Chad and I stared at each other in silence from across the table at a ski area cafe. At the other end of the table, our 7 year-old daughter has her head down – a bottle of neon yellow Gatorade in front of her. A queasy tummy has quickly turned into a full blown stomach bug, and our dream of a half day of kid-free skiing is no longer in the cards.
As we start packing up to head back down the mountain, a local mom preparing her kids for ski school gives us an apologetic look. “Well, at least you are still smiling” she says. Chad and I look at each other and agree: “What else can we do?”. At that moment I realized how far we truly have come as a couple.
Thirteen years ago, when we were newlyweds, this scenario would have gone much differently. Most likely, Chad would have decided he wanted to go skiing anyway and would have left us back at the cafe to fend for ourselves… or he would have reluctantly agreed that we should go back to the hotel, fuming that his expectations for a fun ski day were not met.
But today, I looked to Chad for guidance and he made the right call.
Not because it was what he wanted to do, but because he knew it was what was best for our family.
We scooped up our kids and headed back down the mountain to rest for the day. We will try again fresh in the morning.
Now, I want to give credit where it is due. My husband has grown into about the closest thing to a perfect husband and father I could have ever hoped for. However, it was small incremental changes to how I treated him as a wife that helped him get there. It all started with treating Chad with respect.
By not criticizing my husband (or jumping in to take charge myself) I have allowed Chad to grow into his role as the leader of our family.
Changing how I approached my marriage was not an easy – or pretty – process. I blindly stumbled my way through. There really wasn’t a guide for me to follow of what a modern wife should look like – until now.
A Wife’s Secret to Happiness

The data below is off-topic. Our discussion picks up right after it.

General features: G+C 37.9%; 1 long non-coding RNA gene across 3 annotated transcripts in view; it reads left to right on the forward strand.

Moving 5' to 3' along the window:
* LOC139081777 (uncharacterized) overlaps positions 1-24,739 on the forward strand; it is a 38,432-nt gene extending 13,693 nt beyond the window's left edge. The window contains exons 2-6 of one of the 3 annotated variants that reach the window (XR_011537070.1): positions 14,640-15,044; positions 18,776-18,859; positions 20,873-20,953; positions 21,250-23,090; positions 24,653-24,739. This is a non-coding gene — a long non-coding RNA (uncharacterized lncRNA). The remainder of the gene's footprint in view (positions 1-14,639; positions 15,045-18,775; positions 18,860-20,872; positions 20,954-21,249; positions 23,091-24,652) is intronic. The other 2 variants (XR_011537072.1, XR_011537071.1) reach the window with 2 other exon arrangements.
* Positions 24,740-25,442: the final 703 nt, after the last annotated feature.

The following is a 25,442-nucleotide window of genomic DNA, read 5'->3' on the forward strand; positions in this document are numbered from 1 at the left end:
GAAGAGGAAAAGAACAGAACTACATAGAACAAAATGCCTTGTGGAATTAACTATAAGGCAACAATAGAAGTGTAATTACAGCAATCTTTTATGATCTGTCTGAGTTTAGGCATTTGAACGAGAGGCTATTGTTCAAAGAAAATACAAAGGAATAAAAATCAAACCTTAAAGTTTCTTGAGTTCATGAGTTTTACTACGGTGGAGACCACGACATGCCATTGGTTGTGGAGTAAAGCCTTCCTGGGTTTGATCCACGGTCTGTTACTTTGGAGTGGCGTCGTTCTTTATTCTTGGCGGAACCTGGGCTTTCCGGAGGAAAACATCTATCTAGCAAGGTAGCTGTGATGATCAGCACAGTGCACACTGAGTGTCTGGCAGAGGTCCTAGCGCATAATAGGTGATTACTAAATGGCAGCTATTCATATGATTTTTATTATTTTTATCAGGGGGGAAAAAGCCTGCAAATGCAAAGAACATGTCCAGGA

In A Wife’s Secret to Happiness, Jen Weaver describes eleven blessings we can see in our marriage by shifting our own thoughts and behaviors as wives – our “wifestyle”.
“Every choice contributes to our “wifestyle” – the pattern we establish for ourselves as married women. If we don’t live with intention, our lifestyle can become … unbecoming … as we develop unhealthy perspectives, attitudes, and habits in interactions with our husbands.”
– Jen Weaver
Jen is passionate about marriage, but not because she is perfect or has it all figured out. Her book is full of personal stories about her own struggles trying to be a good wife:
“So much of this book is me. Not just what I think or what I’ve read. Not even just what I believe about God’s promises to bless our lives and ways He wants to bless our marriages. Me. The things I’ve lived through and tons of mistakes I’ve made. I’ve watched my fingers typing away while thinking to myself “I can’t believe I’m putting that in here” more times than I like to think about.” – Jen Weaver
If you are a strong independent woman who has a tough time trusting others to take the wheel, including your husband, you should check out Jen’s book and website. Oh, and did I mention there is a awesome quiz? Jen has a great way of making even the most hot button topics approachable and fun.